Bloomberg News

Traders Reject Romney’s U.S.-Spain Comparison: BGOV Barometer

October 16, 2012

Republican presidential nominee Mitt Romney says he sees similarities between government spending in the U.S. and Spain. To investors in each country’s sovereign debt, there’s no comparison.

The BGOV Barometer shows it costs almost 10 times as much to insure Spanish government bonds against default as it does U.S. Treasuries.

While Romney says government spending in the U.S. is about the same as Spain’s as a share of gross domestic product, the barometer shows U.S. expenditures have a long way to go to match Spain’s percentage, according to official figures. What’s more, almost a third of government spending in the U.S. is at the state and local level, beyond the control of Congress and the president.

“Spain now spends 42 percent of their total economy on government,” Romney said Oct. 3 during the first presidential debate in Denver. “We’re now spending 42 percent of our economy on government.”

“I don’t want to go down the path to Spain,” said Romney, who meets Obama today for the second debate starting at 9:30 p.m. in Hempstead, New York.

Outlays by government at all levels accounted for 43.6 percent of Spain’s GDP in 2011, according to Eurostat, the European Union’s statistics agency. That compares with 35.4 percent in the U.S., Office of Management and Budget figures show, with federal spending making up 24.1 percent of GDP and state and local government expenditures accounting for 11.3 percent.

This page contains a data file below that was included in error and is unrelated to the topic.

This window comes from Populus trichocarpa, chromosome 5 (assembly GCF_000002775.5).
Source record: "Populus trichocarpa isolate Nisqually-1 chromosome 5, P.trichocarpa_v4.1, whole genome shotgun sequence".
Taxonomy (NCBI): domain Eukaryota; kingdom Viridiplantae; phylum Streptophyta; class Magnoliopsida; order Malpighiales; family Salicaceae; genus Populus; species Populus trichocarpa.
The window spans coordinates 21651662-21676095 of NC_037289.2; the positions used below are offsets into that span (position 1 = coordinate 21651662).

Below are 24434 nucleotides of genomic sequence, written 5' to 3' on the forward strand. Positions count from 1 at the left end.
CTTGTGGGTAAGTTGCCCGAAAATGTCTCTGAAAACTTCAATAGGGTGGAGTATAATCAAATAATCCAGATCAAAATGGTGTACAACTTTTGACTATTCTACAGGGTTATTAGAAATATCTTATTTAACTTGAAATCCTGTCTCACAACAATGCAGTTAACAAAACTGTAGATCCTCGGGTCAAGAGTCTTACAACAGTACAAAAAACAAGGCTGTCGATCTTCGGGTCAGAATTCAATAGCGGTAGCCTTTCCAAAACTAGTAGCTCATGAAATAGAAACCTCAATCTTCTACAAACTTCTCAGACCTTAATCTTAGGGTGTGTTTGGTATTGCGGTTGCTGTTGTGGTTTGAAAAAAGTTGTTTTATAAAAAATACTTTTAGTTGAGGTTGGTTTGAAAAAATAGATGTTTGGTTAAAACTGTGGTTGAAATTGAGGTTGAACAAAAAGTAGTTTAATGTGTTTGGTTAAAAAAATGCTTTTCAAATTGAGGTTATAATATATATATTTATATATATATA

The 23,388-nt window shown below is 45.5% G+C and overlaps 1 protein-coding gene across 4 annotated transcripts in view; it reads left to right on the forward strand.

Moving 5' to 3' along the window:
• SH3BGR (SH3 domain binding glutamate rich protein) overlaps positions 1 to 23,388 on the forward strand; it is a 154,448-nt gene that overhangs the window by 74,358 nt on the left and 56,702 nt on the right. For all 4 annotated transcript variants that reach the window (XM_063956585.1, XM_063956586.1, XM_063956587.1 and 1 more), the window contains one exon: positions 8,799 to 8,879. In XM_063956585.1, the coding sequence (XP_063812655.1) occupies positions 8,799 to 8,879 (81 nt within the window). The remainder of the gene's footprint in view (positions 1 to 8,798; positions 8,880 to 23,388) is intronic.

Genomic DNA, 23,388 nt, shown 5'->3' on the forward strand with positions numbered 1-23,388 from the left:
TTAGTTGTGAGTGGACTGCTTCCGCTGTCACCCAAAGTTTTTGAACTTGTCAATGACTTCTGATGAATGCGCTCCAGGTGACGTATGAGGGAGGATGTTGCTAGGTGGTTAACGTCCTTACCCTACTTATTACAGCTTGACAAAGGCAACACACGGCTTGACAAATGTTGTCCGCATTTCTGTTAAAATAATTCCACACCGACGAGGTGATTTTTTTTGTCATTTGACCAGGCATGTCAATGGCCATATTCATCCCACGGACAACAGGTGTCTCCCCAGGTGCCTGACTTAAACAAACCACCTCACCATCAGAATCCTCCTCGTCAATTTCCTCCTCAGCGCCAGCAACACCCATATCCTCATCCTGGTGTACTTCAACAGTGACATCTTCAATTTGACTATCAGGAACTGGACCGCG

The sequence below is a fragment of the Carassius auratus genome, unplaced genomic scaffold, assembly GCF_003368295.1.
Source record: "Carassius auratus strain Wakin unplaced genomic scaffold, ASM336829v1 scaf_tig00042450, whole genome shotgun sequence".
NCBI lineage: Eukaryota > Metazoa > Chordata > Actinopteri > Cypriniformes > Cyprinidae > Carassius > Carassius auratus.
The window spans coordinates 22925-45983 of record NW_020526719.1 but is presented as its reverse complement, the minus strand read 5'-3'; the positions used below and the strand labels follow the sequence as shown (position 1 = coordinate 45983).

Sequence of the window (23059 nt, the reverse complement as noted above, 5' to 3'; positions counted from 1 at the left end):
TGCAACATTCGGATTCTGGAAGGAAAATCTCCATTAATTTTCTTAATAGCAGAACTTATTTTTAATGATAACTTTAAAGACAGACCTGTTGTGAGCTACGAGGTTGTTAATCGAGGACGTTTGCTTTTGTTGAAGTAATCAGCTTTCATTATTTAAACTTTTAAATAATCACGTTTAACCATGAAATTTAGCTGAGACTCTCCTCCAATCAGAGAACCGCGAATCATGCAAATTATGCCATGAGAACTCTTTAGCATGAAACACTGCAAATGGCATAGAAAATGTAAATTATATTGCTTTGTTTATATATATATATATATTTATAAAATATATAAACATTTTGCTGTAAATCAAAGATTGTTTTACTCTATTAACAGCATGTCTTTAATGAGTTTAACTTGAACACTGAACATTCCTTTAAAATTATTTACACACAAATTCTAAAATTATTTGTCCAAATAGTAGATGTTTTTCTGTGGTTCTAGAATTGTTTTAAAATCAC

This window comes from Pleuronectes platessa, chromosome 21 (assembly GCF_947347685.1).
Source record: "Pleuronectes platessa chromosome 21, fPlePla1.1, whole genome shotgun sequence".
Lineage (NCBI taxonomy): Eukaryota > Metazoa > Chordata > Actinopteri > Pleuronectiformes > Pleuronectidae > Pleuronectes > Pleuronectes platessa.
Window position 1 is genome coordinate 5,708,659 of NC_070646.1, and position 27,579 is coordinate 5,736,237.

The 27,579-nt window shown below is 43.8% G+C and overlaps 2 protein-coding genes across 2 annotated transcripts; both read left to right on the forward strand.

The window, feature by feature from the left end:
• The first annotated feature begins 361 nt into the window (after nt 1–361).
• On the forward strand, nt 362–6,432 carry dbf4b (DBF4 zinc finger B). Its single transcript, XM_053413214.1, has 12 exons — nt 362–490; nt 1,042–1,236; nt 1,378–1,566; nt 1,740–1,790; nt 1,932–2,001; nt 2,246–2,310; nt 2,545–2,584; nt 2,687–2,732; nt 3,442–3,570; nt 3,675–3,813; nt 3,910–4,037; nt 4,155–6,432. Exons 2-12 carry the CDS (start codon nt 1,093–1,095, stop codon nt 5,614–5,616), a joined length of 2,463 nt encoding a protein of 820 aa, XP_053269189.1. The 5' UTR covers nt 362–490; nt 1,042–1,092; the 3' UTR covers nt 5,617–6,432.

Significant Differences

“This aggregate data masks some significant differences,” Jacob Funk Kirkegaard, a research fellow at the Washington-based Peterson Institute for International Economics, said in a telephone interview. “The United States is just a much, much bigger country. That tends to mean a relatively large share of government spending in the United States is at the state and local level. Government spending in Spain means a lot more than it does in the United States.”

Trading in credit default swaps shows the contrast between investors’ perceptions of risk in the government debt of the two countries, as Spanish officials consider whether to request aid from Europe’s permanent rescue fund. It costs about $354,000 to insure $10 million of Spanish government debt against default for 5 years, compared with about $37,600 to insure a like amount of U.S. debt, swaps trading shows.

To contact the reporter on this story: Timothy R. Homan in Washington at thoman1@bloomberg.net

To contact the editor responsible for this story: Katherine Rizzo at krizzo5@bloomberg.net


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